• Don’t apply online to sports job services: A few services have developed that aggregate sports jobs online and allow subscribers to apply en masse. Here’s one. I don’t know how other leagues work, but in the NFL, this is not how scouting assistants are hired. In fact, if your best shot at getting a scouting job is applying through some similar link, you should buy a lottery ticket the same day you send in your resume, because the odds of success are the same.
  • Forget about Draft Twitter: If you think that you can pad your credentials for an NFL job by becoming a Twitter scout, think again. Yes, Daniel Jeremiah rode his Twitter account to a place on the NFL Network, and several other ex-NFL scouts have had varying levels of success with Twitter, but the key is they had already been in the league. No NFL team is reading Twitter takes and saying, ‘we gotta have that guy.’

As always, I don’t dispense these thoughts to destroy peoples’ dreams, and God knows  there are exceptions to all these rules. Still, having heard stories and seen hiring in action, these conclusions were inescapable. I hope they help.

Creating Opportunities

If you’ve read our posts this week, you know we’re not real high on services that sell scouting or agent classes. While they may provide excellent know-how on the business, that’s not what gets you hired. In the end, your success in finding a job will turn on your ability to create opportunities.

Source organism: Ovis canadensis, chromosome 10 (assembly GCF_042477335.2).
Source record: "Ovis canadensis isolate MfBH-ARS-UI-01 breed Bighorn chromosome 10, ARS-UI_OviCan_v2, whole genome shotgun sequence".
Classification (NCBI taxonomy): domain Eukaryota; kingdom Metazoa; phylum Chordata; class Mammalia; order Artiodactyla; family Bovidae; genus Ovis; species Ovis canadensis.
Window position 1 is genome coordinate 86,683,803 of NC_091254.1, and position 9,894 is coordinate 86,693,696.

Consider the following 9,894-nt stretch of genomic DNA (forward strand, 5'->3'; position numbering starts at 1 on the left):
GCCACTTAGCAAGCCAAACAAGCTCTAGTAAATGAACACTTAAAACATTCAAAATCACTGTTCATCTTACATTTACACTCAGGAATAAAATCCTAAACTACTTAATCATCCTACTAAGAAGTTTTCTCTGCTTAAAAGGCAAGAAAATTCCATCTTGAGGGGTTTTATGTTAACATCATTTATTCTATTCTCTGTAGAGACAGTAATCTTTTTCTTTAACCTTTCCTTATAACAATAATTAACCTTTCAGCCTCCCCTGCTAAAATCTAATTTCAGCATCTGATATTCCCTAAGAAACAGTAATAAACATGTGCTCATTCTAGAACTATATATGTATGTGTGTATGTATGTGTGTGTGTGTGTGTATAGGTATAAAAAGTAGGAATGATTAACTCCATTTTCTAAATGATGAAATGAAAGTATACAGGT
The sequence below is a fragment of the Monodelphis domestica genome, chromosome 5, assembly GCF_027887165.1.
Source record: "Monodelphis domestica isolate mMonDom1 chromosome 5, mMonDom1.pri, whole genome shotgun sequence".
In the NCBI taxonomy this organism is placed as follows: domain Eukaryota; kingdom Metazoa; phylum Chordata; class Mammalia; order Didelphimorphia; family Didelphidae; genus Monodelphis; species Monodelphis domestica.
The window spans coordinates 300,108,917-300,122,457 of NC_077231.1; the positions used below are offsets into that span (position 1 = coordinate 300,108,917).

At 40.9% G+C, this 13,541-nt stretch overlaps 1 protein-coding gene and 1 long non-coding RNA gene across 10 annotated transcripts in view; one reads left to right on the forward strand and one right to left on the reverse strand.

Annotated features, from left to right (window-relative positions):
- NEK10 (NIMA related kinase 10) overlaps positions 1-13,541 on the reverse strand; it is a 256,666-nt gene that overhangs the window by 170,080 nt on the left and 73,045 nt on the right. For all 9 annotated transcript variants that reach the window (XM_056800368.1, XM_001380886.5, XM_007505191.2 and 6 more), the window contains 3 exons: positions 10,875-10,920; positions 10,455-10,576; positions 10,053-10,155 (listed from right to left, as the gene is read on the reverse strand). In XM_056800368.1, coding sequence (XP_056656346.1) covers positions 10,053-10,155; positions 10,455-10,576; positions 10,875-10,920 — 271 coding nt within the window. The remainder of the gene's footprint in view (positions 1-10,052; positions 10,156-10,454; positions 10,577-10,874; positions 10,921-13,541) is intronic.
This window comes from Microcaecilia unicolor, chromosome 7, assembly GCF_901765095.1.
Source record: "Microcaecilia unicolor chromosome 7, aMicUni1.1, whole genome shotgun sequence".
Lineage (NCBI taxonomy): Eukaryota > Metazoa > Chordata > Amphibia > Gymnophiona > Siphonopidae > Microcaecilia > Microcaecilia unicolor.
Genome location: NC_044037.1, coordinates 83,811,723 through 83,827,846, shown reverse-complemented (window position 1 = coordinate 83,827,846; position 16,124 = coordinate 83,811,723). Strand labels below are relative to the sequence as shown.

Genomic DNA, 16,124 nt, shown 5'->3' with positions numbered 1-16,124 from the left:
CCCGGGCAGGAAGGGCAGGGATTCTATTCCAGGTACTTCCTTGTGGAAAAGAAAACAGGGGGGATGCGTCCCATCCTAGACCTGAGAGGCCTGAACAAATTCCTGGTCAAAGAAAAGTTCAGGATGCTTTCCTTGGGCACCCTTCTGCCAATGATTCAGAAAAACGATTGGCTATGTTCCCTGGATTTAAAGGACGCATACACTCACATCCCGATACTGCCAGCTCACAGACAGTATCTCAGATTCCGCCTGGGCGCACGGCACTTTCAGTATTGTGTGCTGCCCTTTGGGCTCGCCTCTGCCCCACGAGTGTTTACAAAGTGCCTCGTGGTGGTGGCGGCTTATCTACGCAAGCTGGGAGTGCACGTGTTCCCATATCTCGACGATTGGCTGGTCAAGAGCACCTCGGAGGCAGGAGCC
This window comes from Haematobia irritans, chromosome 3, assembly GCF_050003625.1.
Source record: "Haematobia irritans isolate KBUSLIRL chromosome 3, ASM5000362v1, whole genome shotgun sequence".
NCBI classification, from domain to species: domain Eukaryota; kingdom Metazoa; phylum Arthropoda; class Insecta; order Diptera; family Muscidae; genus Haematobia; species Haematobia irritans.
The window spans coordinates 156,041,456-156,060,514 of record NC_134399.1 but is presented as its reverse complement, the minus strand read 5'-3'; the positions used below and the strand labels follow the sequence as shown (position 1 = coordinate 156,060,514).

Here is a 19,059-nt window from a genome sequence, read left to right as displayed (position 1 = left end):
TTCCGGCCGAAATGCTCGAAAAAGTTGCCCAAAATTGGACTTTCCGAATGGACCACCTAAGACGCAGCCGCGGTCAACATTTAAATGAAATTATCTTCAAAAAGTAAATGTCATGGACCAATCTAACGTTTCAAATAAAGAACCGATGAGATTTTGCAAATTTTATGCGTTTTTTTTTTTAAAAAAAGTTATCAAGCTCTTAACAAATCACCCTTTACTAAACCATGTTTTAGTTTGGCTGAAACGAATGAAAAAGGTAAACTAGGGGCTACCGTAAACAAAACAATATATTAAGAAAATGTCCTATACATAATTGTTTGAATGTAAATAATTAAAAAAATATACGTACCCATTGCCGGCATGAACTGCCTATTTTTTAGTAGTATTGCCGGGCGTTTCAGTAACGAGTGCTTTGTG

That’s why, Wednesday morning while I was at the gym, it was so satisfying to get this text from a friend with an AFC team: “Hey Neil do you have any potential interns trying to break in?” Of course I do, I told him. As soon as I got home, I sent him eight candidates. By noon Wednesday, a couple told me they had already heard from the team. I wished them luck, of course. The trick is matching good opportunities with good people. I’ve got another friend who’s requested a list of former NFL scouts who are on the street now, and their contact info. I got that to him last night.

These kinds of requests are great, but don’t come in very often. That’s why we tell our clients who are scouting hopefuls that we can provide them with tools, but no guarantees. It’s great when someone asks us for names, but in the end, we try to help them create their own opportunities.